Kentucky State University joined 14 Kentucky public colleges and universities participating in Degrees When Due, a national initiative of the Institute for Higher Education Policy (IHEP), to help students who have some college credits complete their degrees.
Through the initiative, campus liaisons will learn best practices in adult completion strategies, while re-engaging students who have stopped out of their studies, according to a news release from the Council on Postsecondary Education (CPE).
“Kentucky State University is honored to be among the group of competitively selected campuses participating in Degrees When Due,” Kimberly Sipes, deputy provost at Kentucky State University, said. “We anticipate expanding our Credit for Life and Project Graduate initiatives to reach more adult learners and reclaim returning students in our community of service so that they can achieve success. As Project Coordinator, I am eager to use the resources available through Degree When Due to assist as many students as possible and thereby, support the Commonwealth’s goal of expanding access to post-secondary learning for all.”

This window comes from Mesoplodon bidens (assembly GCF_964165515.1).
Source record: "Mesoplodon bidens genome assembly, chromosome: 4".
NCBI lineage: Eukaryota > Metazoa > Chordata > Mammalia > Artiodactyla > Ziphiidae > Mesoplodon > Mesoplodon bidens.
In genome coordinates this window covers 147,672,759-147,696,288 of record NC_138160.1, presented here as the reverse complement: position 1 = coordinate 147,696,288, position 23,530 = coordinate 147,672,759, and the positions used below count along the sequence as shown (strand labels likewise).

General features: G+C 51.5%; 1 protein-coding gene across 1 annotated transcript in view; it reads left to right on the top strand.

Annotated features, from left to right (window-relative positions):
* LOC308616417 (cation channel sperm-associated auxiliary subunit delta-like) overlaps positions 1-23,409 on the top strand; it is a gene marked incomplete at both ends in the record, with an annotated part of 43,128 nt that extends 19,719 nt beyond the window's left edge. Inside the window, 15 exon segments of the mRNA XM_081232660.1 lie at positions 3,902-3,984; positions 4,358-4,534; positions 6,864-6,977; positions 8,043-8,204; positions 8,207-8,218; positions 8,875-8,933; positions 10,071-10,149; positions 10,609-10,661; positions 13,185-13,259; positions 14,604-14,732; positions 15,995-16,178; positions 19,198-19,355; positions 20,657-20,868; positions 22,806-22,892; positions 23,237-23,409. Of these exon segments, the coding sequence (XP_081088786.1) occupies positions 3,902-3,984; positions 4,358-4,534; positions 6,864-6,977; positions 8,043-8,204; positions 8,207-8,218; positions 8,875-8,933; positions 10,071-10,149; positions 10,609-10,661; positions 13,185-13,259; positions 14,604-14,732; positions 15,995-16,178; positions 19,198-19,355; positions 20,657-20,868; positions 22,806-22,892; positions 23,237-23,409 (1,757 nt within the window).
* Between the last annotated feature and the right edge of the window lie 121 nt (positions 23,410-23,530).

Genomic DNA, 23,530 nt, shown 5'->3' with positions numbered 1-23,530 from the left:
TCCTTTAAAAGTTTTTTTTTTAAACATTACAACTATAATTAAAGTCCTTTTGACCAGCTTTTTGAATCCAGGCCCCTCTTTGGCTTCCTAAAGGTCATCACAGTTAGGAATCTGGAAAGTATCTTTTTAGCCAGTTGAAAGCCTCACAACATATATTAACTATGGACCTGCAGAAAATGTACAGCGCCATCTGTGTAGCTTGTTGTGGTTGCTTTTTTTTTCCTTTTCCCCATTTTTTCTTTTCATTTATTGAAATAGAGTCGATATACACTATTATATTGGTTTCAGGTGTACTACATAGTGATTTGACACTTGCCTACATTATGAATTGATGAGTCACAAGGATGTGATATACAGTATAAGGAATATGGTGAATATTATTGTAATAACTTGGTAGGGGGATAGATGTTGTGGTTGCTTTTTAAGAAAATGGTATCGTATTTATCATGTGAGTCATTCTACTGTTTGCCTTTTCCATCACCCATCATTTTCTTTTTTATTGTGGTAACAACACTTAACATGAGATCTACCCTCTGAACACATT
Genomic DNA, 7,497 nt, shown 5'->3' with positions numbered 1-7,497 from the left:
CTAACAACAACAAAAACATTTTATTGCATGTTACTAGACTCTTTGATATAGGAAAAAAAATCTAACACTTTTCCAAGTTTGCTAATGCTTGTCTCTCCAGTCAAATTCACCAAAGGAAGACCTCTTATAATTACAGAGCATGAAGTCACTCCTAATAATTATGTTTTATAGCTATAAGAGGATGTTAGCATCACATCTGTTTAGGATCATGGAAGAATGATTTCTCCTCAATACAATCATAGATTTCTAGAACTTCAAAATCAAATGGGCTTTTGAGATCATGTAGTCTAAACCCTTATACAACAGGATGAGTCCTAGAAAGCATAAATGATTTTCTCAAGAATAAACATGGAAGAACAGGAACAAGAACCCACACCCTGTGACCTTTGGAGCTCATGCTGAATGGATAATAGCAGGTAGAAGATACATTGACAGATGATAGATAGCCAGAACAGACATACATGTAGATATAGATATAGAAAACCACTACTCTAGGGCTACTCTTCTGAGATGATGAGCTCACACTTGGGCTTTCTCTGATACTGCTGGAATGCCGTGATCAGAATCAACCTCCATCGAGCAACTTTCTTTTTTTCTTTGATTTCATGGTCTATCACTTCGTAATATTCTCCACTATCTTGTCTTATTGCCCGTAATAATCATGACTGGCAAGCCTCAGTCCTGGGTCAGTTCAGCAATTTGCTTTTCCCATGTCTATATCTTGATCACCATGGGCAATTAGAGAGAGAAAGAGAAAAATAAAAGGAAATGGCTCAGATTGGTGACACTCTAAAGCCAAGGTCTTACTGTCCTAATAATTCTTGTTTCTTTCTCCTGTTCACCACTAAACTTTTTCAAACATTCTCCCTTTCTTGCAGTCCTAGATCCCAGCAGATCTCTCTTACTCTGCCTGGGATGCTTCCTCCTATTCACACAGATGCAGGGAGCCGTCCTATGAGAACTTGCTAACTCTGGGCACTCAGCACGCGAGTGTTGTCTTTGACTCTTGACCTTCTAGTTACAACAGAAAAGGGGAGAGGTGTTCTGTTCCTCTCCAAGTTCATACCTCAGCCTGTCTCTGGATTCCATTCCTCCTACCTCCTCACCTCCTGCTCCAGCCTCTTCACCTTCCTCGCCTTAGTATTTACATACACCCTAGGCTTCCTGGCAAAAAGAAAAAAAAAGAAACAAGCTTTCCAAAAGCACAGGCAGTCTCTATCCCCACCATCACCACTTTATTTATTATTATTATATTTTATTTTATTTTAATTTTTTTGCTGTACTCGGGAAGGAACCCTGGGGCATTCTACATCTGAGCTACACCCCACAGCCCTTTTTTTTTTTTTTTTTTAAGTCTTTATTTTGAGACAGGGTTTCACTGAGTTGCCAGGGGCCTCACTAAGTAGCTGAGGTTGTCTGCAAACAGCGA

CPE will facilitate the state’s participation.
“This partnership will boost our adult completion efforts by focusing on IHEP’s proven strategies and best practices for adult re-engagement and completion,” said CPE President Aaron Thompson. “Helping more adults finish what they started is important to their career opportunities and Kentucky’s economic growth.”
Kentucky State University and other state universities will use the program to expand Project Graduate, a degree completion program for adults with 80 or more credit hours, according to the CPE release.
Degrees When Due will grant campuses access to a variety of resources to help more students complete their degrees and to help the institution audit a student’s previously earned and transfer credits to determine the most efficient pathway to graduation.
“Our Degrees When Due institutional and state partners are building a strong pathway to degree attainment for all students, including by providing an on-ramp for those who have paused their studies or ‘stopped-out,’” IHEP President Michelle Asha Cooper, Ph.D., said in a CPE news release. “Through this initiative, they will increase student success, serve a diverse set of student populations, and join us in addressing one of higher education’s most pressing challenges: degree completion.”